Santa Ana residents will soon see their trash rates slightly increase after city council members awarded Republic Services to haul the city’s waste over the next decade — a vote which went against a city staff recommendation. 

The Aug. 17 vote by the council was 6-1, with Councilmember Jessie Lopez voting “No.”

Officials say the trash contract could vastly improve the cleanliness of the city’s streets, public spaces and alleyways thanks to new citywide cleanliness initiatives baked into the waste hauling agreement. 

Republic will charge $22.94 monthly for curbside trash pickup at single family homes, compared to the current rate of $22.57. The company will also charge $562 per month for multi-family residential trash service — apartments and condos — compared to the current equivalent rate of $448, according to city staff.

It wasn’t without competition among four trash companies clawing for the city’s largest and massively profitable contract, which was seen at the council’s Aug. 17 meeting.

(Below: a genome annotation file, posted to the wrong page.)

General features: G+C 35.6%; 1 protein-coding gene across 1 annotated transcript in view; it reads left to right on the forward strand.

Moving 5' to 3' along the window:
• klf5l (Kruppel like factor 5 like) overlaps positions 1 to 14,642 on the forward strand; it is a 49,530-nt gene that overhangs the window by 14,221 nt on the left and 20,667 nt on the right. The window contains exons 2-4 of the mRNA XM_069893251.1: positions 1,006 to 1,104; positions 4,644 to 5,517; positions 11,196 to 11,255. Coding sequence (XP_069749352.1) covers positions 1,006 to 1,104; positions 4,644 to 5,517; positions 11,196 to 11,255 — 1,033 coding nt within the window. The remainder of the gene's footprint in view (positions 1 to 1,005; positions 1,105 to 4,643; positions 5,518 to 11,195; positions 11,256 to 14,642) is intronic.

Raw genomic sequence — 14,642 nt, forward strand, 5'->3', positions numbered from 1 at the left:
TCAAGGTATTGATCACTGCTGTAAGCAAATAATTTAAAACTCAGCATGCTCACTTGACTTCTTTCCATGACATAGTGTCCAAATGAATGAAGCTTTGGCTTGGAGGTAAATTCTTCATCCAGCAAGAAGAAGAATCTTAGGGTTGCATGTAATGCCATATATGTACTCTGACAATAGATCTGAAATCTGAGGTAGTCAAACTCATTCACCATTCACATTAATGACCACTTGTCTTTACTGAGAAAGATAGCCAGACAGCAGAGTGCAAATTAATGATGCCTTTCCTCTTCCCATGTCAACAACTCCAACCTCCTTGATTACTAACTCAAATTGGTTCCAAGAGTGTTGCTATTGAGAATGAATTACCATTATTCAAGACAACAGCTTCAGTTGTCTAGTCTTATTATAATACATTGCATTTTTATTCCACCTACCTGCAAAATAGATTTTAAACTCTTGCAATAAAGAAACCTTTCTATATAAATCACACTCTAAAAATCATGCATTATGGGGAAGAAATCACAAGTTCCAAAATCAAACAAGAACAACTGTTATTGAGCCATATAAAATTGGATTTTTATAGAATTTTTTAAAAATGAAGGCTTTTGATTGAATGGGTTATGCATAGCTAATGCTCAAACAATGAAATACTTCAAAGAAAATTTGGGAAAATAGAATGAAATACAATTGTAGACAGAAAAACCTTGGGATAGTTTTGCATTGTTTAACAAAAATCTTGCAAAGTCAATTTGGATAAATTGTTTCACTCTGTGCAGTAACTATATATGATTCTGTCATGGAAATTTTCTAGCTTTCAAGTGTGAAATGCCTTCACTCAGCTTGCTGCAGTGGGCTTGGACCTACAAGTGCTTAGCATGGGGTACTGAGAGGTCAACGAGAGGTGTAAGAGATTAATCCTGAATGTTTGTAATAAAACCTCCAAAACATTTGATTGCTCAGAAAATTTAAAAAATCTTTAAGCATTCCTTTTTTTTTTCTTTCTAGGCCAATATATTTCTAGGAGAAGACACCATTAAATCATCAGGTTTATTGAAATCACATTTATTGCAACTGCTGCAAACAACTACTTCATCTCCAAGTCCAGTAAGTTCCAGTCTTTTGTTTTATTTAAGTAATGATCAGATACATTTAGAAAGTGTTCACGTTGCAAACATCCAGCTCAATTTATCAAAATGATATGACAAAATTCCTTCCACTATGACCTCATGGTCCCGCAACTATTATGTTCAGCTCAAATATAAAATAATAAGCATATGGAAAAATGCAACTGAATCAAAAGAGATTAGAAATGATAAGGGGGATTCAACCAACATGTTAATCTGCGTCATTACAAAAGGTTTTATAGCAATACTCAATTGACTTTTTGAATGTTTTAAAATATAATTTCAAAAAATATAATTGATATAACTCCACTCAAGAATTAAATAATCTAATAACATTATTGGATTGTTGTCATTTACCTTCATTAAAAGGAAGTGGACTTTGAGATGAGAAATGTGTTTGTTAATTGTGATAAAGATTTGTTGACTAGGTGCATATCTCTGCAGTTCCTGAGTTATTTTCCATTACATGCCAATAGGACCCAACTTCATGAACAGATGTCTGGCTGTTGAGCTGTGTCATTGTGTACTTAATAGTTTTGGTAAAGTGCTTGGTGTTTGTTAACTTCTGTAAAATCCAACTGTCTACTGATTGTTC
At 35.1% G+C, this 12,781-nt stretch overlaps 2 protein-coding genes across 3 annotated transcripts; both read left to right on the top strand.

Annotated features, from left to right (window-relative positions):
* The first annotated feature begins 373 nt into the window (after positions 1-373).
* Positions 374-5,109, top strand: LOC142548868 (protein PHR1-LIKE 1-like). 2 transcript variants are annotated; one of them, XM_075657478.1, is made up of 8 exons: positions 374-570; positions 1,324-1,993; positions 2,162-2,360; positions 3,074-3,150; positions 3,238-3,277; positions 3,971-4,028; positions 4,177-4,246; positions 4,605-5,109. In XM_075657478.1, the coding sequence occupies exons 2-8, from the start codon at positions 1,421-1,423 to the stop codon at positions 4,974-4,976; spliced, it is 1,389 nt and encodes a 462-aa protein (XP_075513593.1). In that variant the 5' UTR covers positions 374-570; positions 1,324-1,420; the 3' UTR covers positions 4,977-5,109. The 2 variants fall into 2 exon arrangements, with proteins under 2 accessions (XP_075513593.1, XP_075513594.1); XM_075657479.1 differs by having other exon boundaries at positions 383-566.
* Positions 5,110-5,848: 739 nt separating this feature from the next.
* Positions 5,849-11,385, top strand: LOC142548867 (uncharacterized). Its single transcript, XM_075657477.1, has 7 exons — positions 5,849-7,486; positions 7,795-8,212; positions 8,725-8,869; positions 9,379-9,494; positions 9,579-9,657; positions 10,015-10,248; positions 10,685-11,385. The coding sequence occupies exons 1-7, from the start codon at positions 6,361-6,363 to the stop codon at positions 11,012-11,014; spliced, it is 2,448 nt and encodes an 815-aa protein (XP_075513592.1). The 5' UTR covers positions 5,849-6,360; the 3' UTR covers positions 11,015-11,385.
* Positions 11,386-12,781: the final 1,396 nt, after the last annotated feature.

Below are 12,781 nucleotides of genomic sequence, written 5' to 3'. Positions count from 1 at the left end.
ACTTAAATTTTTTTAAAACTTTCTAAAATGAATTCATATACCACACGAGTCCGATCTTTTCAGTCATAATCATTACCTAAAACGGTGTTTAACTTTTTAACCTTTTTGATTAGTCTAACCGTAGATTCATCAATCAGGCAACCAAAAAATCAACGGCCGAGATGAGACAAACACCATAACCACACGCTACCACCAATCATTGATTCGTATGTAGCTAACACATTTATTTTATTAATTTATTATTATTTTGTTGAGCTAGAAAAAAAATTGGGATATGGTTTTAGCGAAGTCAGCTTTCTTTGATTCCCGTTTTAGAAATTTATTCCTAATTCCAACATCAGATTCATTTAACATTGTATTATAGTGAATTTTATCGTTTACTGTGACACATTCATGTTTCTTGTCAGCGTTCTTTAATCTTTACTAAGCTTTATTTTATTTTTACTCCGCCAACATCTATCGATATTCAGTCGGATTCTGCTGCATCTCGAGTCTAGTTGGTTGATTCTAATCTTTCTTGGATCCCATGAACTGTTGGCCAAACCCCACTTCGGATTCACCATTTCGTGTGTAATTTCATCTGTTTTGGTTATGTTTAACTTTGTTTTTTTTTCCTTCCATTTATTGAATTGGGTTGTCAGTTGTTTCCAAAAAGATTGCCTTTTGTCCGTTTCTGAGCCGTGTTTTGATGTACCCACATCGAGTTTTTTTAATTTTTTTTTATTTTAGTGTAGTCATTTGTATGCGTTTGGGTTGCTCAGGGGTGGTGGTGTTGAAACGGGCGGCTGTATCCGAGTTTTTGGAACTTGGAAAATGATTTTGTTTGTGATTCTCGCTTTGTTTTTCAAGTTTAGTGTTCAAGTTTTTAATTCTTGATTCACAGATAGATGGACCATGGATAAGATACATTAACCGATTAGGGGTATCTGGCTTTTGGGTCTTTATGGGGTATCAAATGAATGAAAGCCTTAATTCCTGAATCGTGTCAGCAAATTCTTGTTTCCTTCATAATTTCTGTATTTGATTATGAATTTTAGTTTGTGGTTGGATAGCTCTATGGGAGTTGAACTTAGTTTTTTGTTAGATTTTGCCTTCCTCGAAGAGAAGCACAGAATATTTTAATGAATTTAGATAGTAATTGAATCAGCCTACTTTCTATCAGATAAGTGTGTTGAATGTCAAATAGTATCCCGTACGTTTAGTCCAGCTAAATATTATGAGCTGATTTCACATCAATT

The companies, at times, either shot back at scrutiny or questioned city staff’s analysis. 

Councilman David Penaloza wondered aloud whether city staff skewed some of the data behind their recommendation — a notion the city’s Public Works Director, Nabil Saba, denied. 

“What happens is that, as we were hearing good things about the vendors, we started hearing bad things about vendors. And that’s where I think the conversation kind of degraded itself,” said Mayor Vicente Sarmiento during the meeting. “And, I’m really sad about that.”

That’s not what the conversation around the city’s waste “should have been about,” he added. 

Criticisms of the trash companies derailed the overarching goal of keeping the city clean, Sarmiento said.

“This conversation should have been about the fact that we want to change how and what the environment looks like here in Santa Ana,” Sarmiento said. “Not just picking up waste bins — but cleaning up alleys, cleaning up bus benches … all these other debris we have in medians and all over the city so we can be proud of our city.”

Republic is estimated by staff to make more than $694 million in revenue over the decade of its agreement, taking over for the city’s longtime contractor, Waste Management, which lost its bid to continue its lucrative business in the city.